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    Ooh! Some kind of graph (basically circles connected by lines) is the purest, clearest symbol of the concept of society that you can find. The first graph that comes to mind, simply because it is easy to draw, is K5:

    [​IMG]

    I am sure there are other, more interesting graphs that are escaping my mind.
     
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  7. Shadowfax
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    Shadowfax Contributing Member Contributor

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    Cliché is a noun, passé is a verb participle that is being used as an adjective. It only works differently in English because it works differently in French.
     
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  8. Shrubs
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    Shrubs Member

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    When I think of a society and fellowship I always jump to a shield although this may be a common symbol you can do a lot with it. When I think of teamwork and cooperation gears in a clock are a good fit. So you could have a shield with gears on the front and a banner on top with a name on it. Colours can be important to describe as well (purple banner, grey outline of a shield, gold gears etc.). Hope this helped.
     
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  9. Sifunkle
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    Sifunkle Dis Member

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    Thanks for more responses all!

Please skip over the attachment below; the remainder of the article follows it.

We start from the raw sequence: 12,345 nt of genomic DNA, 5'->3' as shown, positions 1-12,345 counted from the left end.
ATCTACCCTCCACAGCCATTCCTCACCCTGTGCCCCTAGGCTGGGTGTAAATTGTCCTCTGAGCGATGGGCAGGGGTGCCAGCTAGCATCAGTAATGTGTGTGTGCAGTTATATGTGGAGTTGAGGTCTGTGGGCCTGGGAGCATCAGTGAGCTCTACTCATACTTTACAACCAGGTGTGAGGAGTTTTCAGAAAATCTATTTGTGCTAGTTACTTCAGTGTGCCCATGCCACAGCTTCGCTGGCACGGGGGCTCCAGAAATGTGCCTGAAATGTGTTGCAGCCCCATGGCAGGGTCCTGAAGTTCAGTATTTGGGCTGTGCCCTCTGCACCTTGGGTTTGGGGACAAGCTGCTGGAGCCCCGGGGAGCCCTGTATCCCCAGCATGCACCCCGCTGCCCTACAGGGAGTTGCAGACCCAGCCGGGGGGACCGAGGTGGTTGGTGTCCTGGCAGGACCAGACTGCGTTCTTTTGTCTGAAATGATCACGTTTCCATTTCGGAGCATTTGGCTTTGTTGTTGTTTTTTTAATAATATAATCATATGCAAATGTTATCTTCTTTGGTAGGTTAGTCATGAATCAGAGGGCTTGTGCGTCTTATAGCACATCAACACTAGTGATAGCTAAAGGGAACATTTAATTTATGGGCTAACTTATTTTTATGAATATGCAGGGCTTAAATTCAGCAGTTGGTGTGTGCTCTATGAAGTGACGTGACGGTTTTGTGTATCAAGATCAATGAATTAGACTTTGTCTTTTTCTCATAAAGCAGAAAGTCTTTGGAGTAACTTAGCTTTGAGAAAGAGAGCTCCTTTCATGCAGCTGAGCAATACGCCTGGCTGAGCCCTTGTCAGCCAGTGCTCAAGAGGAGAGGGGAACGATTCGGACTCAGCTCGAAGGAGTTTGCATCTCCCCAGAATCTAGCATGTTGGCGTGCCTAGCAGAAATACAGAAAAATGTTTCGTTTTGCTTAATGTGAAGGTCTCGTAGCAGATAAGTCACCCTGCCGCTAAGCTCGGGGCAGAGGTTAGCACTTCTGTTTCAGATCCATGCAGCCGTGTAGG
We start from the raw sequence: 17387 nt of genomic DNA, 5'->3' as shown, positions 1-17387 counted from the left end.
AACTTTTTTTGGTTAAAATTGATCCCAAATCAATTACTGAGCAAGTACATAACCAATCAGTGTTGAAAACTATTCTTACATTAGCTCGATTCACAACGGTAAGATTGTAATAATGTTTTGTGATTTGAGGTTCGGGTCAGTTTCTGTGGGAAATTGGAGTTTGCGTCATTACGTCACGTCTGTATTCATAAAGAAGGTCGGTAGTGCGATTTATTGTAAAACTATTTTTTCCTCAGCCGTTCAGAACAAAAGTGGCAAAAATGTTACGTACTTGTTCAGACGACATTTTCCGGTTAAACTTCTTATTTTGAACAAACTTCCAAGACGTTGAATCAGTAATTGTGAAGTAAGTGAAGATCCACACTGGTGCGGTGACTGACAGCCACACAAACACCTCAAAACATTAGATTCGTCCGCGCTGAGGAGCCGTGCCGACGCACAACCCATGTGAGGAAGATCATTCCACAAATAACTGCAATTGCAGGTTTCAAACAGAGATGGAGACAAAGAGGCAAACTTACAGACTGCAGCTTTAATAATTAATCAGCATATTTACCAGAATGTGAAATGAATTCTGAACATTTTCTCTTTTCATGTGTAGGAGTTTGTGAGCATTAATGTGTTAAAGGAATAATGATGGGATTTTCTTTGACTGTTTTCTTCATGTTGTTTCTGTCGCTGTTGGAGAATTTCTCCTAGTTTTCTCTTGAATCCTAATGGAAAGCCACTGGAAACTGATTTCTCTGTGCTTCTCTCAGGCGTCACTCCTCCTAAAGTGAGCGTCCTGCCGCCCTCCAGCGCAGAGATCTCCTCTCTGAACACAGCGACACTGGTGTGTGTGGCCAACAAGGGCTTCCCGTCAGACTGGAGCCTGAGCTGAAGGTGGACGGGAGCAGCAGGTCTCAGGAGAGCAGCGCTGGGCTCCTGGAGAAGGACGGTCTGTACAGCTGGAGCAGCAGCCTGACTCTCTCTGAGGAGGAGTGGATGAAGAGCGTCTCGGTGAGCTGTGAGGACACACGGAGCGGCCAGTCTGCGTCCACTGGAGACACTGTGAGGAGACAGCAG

@Jack Asher : My wording was ambiguous, sorry. By "originally", I meant in the context of symbol use within that religion (I'm just a dilettante without primary literature, but what I mentioned is certainly widespread, including in the article your Cracked page links to). The ichthys certainly has a history prior to Christianity, as do most of their symbols.

    Thanks for the input - I suppose the more anthropocentric a symbol, the more closely people will relate to it.

    @daemon : Ah, nice one! Graphs are used all the time for population dynamics; I feel silly to have overlooked them :oops: To play devil's advocate, I suppose the edges technically only represent 'interactions', which might not necessarily be interpreted as positively as I'm hoping to connote. From investigating complete graphs so far, I'd probably look at 5 or 6 nodes for the appropriate level of complexity I'm after - and unfortunately these look like a pentacle and a star of David respectively (obvious other implications) - but there's certainly lots more options to explore, so thanks for the suggestion!

    @Shadowfax : Ah thanks :) I don't speak French, so initially assumed it would relate to that, but must have misread whatever reference I found and concluded otherwise :oops:

    @Shrubs : Ah, clock gears are a great idea! Good one :) And yep, I'll definitely be considering colours, etc too.

    I'm still not fully decided, but everyone's contributions are really helping me bounce ideas around and explore new avenues, so much appreciated, and sorry I'm being so fastidious.
     
  10. daemon
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    daemon Contributing Member Contributor

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    On the other hand, the concept of "society" or "civilization" is not a purely positive phenomenon -- while civilization brings people together who become friends, it also brings people together who become enemies. While civilization unites people in harmony, it also gives people the opportunity to oppress other people. You might say a pure symbol of the concept of "civilization" should embrace both the good and the bad.
     
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  11. Sifunkle
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    Sifunkle Dis Member

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    Very true :) but for my purposes, one criterion was that it have 'a predominantly positive connotation'. I do think that a graph is probably the most logical and neutral of all symbols, so I might work it in somehow.

    I hope I don't seem ungrateful for looking all these gift-horses in the mouth. I do really appreciate everyone's help. I'm probably just being way too picky and overthinking things.